Final Fantasy XIV, the latest installment in Square Enix's long-running Final Fantasy series, is a massively multiplayer role-playing follow-up to the powerhouse developer/publisher's last entry into the genre, 2003's Final Fantasy XI. Our first impressions were favourable, but while we found some definite potential, we also found a game that could've greatly benefited from further incubation time.
Square Enix's first attempt at an MMO, Final Fantasy XI, was released in North America a year after its Japanese release date and had some very redeeming qualities. It was also generally considered by most to be too difficult by MMO standards. The same team is now back with Final Fantasy XIV, and it's obvious after playing the game for 15 hours that they've learned from their mistakes while also falling back on some bad habits.
Final Fantasy XIV: The good
The first thing to know about Final Fantasy XIV is that it borrows very little from Final Fantasy XI. Sure, the playable races look very similar, your chosen class isn't set in stone, and Chocobos are still a part of the world. However, aside from these elements the remainder of the game has been significantly rethought.
One such change is the game's quest system. In Final Fantasy XIV they're called Guildleves, and each one is given by NPCs within city-states where all adventurers start their journeys. After an NPC gives you one the next step is to open your map and find the location of a floating crystal (this is a Final Fantasy game, after all). These crystals, which are found all over the world, operate as a kind of social gathering point for players on the same rank of Guildleves. It's a system that forces players to gather and sometimes translates into spontaneous parties working together on the same Guildleves.
Final Fantasy XIV is the first Final Fantasy game in 10 years to feature a soundtrack fully composed by series veteran Nobuo Uematsu. It's possible that Uematsu took his return to the series as a personal challenge, because everything I've heard so far has been nothing short of masterful.
For players that love exploring huge worlds, Final Fantasy XIV will resemble a big joyride. In fact, certain design choices - like the inability to directly manipulate the in-game map - appear to be aimed at forcing players to hoof it around the world rather than find everything via maps and simply auto-run without paying too much attention.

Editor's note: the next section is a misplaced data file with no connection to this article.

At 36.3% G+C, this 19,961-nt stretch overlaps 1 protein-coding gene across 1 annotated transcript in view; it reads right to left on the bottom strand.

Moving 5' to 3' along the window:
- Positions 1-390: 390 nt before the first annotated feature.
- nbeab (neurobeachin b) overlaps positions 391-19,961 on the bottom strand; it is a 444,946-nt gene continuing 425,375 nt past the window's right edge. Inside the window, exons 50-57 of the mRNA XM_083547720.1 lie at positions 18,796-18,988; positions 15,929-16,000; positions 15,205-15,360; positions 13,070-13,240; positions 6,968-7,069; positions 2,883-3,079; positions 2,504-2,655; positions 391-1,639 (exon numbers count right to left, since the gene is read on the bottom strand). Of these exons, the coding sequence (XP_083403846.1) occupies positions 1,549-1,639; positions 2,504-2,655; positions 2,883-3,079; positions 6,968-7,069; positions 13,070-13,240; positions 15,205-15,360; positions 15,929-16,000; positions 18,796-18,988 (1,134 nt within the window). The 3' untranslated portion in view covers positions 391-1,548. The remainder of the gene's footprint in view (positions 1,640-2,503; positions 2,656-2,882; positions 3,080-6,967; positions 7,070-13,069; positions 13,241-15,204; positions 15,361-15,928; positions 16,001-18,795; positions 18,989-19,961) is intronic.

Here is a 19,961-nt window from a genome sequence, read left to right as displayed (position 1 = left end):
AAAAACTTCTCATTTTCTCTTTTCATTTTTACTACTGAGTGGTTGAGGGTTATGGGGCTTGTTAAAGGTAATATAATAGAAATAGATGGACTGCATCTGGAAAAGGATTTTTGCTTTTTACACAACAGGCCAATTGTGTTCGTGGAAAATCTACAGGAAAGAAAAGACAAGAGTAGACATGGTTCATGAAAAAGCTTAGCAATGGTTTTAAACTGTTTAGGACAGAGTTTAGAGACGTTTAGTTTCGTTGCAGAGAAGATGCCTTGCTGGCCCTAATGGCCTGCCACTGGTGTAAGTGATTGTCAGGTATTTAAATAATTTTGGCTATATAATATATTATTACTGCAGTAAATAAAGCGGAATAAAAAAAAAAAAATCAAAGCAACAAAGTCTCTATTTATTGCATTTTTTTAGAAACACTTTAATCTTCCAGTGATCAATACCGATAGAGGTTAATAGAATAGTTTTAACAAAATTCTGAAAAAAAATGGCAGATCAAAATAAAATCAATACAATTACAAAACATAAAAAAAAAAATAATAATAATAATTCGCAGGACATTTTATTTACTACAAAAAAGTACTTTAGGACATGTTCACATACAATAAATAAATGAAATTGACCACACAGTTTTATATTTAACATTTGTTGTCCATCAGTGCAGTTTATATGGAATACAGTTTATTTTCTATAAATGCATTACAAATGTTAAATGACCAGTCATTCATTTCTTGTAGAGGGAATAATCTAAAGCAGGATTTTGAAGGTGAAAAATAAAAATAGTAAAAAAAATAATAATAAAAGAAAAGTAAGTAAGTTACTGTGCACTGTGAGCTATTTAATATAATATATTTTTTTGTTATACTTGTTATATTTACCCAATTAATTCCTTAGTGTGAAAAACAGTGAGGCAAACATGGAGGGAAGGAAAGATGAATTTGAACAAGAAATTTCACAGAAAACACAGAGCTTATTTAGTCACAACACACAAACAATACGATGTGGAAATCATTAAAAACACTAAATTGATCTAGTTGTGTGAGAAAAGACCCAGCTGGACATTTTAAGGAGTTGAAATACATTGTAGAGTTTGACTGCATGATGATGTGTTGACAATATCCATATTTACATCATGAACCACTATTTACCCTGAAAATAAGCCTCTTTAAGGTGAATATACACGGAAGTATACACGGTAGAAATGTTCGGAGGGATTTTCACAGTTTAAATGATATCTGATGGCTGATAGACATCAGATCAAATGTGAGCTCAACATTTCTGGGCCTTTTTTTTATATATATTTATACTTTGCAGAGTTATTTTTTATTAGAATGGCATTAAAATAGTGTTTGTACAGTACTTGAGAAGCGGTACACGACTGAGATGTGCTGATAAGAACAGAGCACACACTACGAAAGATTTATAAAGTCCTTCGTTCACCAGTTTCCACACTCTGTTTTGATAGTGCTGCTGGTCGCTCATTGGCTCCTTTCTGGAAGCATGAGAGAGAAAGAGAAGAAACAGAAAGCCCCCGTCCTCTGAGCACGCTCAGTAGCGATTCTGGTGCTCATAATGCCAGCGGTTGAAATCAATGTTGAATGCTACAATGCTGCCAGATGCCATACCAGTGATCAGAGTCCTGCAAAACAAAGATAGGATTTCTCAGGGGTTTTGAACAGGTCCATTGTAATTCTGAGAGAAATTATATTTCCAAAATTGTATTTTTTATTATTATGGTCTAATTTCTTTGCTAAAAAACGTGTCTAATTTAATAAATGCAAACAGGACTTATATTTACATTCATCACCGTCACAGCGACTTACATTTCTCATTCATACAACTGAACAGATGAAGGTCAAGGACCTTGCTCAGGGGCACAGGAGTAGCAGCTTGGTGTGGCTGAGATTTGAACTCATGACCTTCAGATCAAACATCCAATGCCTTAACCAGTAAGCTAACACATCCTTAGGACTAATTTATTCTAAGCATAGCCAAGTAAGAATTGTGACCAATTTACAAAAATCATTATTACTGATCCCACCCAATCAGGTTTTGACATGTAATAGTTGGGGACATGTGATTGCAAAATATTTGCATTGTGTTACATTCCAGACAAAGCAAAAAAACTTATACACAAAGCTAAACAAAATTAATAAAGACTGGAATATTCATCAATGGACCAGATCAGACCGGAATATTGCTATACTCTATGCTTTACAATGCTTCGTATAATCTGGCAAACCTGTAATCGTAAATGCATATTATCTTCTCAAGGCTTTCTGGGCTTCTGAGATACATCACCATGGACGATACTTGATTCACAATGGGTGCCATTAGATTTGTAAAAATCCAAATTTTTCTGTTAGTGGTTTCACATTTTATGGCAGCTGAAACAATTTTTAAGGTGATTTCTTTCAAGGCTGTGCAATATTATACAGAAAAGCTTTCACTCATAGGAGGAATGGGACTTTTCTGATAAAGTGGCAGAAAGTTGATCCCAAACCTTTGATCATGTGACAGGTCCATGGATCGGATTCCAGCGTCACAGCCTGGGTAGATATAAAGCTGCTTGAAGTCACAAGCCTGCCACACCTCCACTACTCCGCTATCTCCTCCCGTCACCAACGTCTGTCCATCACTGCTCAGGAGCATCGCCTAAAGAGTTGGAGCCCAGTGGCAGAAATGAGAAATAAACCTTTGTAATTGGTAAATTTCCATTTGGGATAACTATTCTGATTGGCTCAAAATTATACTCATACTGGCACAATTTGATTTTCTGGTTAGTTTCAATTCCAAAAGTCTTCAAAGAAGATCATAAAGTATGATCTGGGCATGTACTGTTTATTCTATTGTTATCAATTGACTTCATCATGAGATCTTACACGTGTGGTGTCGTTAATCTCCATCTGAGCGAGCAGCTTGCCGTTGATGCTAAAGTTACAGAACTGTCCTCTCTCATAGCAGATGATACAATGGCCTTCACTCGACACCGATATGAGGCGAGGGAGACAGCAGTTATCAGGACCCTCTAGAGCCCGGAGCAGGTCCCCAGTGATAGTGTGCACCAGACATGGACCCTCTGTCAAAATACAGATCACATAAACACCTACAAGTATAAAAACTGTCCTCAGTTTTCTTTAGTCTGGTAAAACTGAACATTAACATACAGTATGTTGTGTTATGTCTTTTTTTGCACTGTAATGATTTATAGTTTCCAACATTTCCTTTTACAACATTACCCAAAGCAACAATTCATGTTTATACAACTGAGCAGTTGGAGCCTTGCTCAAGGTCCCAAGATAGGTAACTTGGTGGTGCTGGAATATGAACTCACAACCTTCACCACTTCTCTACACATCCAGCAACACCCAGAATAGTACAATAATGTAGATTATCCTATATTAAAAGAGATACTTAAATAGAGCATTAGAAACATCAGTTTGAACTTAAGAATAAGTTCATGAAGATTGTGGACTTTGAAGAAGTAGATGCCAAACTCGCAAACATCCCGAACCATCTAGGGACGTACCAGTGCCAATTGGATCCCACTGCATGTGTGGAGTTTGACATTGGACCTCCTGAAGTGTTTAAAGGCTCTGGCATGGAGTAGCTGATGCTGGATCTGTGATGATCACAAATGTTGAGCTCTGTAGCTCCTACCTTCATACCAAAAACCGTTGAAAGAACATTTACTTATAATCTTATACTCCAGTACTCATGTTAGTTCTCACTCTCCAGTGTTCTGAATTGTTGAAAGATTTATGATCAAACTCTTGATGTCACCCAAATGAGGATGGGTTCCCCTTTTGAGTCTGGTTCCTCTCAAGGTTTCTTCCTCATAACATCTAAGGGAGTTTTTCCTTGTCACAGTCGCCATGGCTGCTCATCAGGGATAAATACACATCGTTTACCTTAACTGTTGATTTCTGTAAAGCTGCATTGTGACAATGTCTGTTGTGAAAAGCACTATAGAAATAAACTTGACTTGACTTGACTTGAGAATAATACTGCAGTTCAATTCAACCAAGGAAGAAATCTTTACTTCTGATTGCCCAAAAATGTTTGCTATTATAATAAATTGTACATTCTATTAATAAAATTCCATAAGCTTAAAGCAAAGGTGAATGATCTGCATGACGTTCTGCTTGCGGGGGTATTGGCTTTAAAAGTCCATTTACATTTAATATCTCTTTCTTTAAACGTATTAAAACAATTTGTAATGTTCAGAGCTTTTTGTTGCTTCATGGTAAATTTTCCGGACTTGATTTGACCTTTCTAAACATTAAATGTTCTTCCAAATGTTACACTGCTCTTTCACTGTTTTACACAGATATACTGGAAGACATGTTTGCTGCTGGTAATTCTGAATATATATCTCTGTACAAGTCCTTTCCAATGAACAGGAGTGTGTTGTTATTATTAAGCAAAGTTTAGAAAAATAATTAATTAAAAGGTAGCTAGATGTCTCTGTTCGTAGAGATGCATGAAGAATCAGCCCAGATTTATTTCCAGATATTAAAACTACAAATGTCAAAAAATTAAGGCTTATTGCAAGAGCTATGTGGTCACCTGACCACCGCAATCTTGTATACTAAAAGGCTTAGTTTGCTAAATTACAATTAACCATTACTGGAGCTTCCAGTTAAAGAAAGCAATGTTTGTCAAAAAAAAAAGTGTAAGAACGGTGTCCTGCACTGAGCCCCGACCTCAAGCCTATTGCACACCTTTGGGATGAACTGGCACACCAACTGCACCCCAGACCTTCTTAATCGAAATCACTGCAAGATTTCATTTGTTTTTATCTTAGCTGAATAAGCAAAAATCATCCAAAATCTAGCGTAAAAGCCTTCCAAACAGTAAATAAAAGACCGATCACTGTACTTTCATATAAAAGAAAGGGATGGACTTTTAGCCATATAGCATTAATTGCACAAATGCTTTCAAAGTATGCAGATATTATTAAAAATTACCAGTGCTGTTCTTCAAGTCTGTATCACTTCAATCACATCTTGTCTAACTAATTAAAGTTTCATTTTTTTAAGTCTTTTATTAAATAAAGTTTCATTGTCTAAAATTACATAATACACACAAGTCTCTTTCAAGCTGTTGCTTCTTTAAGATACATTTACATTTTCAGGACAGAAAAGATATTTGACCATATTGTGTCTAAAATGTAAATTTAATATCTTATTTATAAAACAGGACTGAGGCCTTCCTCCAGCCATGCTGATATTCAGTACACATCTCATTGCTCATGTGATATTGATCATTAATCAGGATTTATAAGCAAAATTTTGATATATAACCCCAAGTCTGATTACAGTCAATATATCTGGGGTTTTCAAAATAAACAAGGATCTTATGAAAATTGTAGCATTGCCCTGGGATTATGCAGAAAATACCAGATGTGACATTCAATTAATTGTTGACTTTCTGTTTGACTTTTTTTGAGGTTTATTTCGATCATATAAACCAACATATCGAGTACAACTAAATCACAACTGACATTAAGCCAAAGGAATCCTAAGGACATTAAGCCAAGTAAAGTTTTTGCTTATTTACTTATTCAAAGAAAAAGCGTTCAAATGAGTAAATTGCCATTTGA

The in-game cutscenes for Final Fantasy XIV's main story quests feature amazing production values - especially the animation work. Actually, the entire game is masterfully animated. Assuming your computer can handle the demanding hardware requirements, this makes watching combat a delight.
Switching classes requires only that you equip a different implement on your character's main hand. Want to mine? Switch to a pick-axe. A bow and arrow will make you into an Archer. You get the idea. The only problem with this is finding the starting equipment for each class, which requires the player to scour an entire city-state. And sometimes traveling to another starting city-state altogether ends up being required in Final Fantasy XIV.
I'm a fan of the combat system, because it feels like the kind of system you'd find in any other marquee Final Fantasy game. When you initiate combat you're locked onto your target. Attacks are mapped to a hot bar along the 1-0 keys atop your keyboard, and can be customised through the game's menu system. Final Fantasy XIV's combat pacing is actually quicker than most would expect for an MMO, but the stamina bar prevents ability spam. Each attack absorbs a certain amount of stamina (or Mana, with spells). Of course, the bar refills fairly quickly, but not so much that I could simply mash several buttons without any thought.
Crafting has been rolled into Final Fantasy XIV's class system, which gives an emphasis on the importance of gathering materials and crafting them into useful items. The actual act of crafting revolves around an interesting system. Players must juggle between a progress bar indicating the level of crafting completion and a durability indicator that steadily drops from 100 percent. This juggling is done via selection of either standard, rapid or bold crafting techniques. The idea is that no single approach is always the right one, making crafting more than opening a window, selecting a quantity and hitting an Ok button.